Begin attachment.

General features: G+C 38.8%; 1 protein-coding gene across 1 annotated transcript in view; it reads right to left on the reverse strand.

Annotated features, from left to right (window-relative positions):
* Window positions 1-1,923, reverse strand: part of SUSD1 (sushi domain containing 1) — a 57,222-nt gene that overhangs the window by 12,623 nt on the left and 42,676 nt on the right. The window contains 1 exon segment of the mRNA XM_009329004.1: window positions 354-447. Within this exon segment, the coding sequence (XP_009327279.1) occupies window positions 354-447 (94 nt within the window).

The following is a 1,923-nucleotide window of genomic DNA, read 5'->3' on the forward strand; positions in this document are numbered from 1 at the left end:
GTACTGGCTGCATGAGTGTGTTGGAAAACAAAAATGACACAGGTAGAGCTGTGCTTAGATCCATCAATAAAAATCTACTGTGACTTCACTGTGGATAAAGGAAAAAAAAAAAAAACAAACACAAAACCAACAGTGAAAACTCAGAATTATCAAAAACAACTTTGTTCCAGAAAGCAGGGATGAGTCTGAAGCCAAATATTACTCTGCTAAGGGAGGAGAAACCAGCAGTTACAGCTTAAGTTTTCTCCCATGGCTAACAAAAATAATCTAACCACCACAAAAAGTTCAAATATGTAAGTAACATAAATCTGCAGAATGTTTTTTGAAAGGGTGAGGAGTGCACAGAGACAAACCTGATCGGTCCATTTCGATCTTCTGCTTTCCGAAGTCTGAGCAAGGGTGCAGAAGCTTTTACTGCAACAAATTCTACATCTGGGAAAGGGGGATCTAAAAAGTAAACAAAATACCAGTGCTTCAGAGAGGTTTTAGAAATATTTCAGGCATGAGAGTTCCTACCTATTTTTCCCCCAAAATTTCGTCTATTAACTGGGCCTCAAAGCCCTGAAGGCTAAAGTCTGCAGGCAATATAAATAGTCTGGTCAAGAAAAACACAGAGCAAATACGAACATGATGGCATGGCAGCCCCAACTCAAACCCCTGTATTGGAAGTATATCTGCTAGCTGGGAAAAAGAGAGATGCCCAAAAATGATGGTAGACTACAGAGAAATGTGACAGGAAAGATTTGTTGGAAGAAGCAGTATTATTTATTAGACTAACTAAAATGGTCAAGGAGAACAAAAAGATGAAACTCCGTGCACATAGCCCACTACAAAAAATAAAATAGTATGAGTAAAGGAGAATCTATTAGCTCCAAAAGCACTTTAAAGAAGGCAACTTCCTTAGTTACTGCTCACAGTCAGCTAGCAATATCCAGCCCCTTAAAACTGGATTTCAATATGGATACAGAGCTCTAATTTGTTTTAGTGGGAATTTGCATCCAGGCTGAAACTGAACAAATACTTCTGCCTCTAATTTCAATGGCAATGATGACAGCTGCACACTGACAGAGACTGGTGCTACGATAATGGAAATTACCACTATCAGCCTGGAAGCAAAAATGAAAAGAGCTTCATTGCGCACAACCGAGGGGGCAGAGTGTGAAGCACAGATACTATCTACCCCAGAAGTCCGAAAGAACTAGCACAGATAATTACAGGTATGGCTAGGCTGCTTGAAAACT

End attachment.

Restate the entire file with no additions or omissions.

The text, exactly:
General features: G+C 38.8%; 1 protein-coding gene across 1 annotated transcript in view; it reads right to left on the reverse strand.

Annotated features, from left to right (window-relative positions):
* Window positions 1-1,923, reverse strand: part of SUSD1 (sushi domain containing 1) — a 57,222-nt gene that overhangs the window by 12,623 nt on the left and 42,676 nt on the right. The window contains 1 exon segment of the mRNA XM_009329004.1: window positions 354-447. Within this exon segment, the coding sequence (XP_009327279.1) occupies window positions 354-447 (94 nt within the window).

The following is a 1,923-nucleotide window of genomic DNA, read 5'->3' on the forward strand; positions in this document are numbered from 1 at the left end:
GTACTGGCTGCATGAGTGTGTTGGAAAACAAAAATGACACAGGTAGAGCTGTGCTTAGATCCATCAATAAAAATCTACTGTGACTTCACTGTGGATAAAGGAAAAAAAAAAAAAACAAACACAAAACCAACAGTGAAAACTCAGAATTATCAAAAACAACTTTGTTCCAGAAAGCAGGGATGAGTCTGAAGCCAAATATTACTCTGCTAAGGGAGGAGAAACCAGCAGTTACAGCTTAAGTTTTCTCCCATGGCTAACAAAAATAATCTAACCACCACAAAAAGTTCAAATATGTAAGTAACATAAATCTGCAGAATGTTTTTTGAAAGGGTGAGGAGTGCACAGAGACAAACCTGATCGGTCCATTTCGATCTTCTGCTTTCCGAAGTCTGAGCAAGGGTGCAGAAGCTTTTACTGCAACAAATTCTACATCTGGGAAAGGGGGATCTAAAAAGTAAACAAAATACCAGTGCTTCAGAGAGGTTTTAGAAATATTTCAGGCATGAGAGTTCCTACCTATTTTTCCCCCAAAATTTCGTCTATTAACTGGGCCTCAAAGCCCTGAAGGCTAAAGTCTGCAGGCAATATAAATAGTCTGGTCAAGAAAAACACAGAGCAAATACGAACATGATGGCATGGCAGCCCCAACTCAAACCCCTGTATTGGAAGTATATCTGCTAGCTGGGAAAAAGAGAGATGCCCAAAAATGATGGTAGACTACAGAGAAATGTGACAGGAAAGATTTGTTGGAAGAAGCAGTATTATTTATTAGACTAACTAAAATGGTCAAGGAGAACAAAAAGATGAAACTCCGTGCACATAGCCCACTACAAAAAATAAAATAGTATGAGTAAAGGAGAATCTATTAGCTCCAAAAGCACTTTAAAGAAGGCAACTTCCTTAGTTACTGCTCACAGTCAGCTAGCAATATCCAGCCCCTTAAAACTGGATTTCAATATGGATACAGAGCTCTAATTTGTTTTAGTGGGAATTTGCATCCAGGCTGAAACTGAACAAATACTTCTGCCTCTAATTTCAATGGCAATGATGACAGCTGCACACTGACAGAGACTGGTGCTACGATAATGGAAATTACCACTATCAGCCTGGAAGCAAAAATGAAAAGAGCTTCATTGCGCACAACCGAGGGGGCAGAGTGTGAAGCACAGATACTATCTACCCCAGAAGTCCGAAAGAACTAGCACAGATAATTACAGGTATGGCTAGGCTGCTTGAAAACT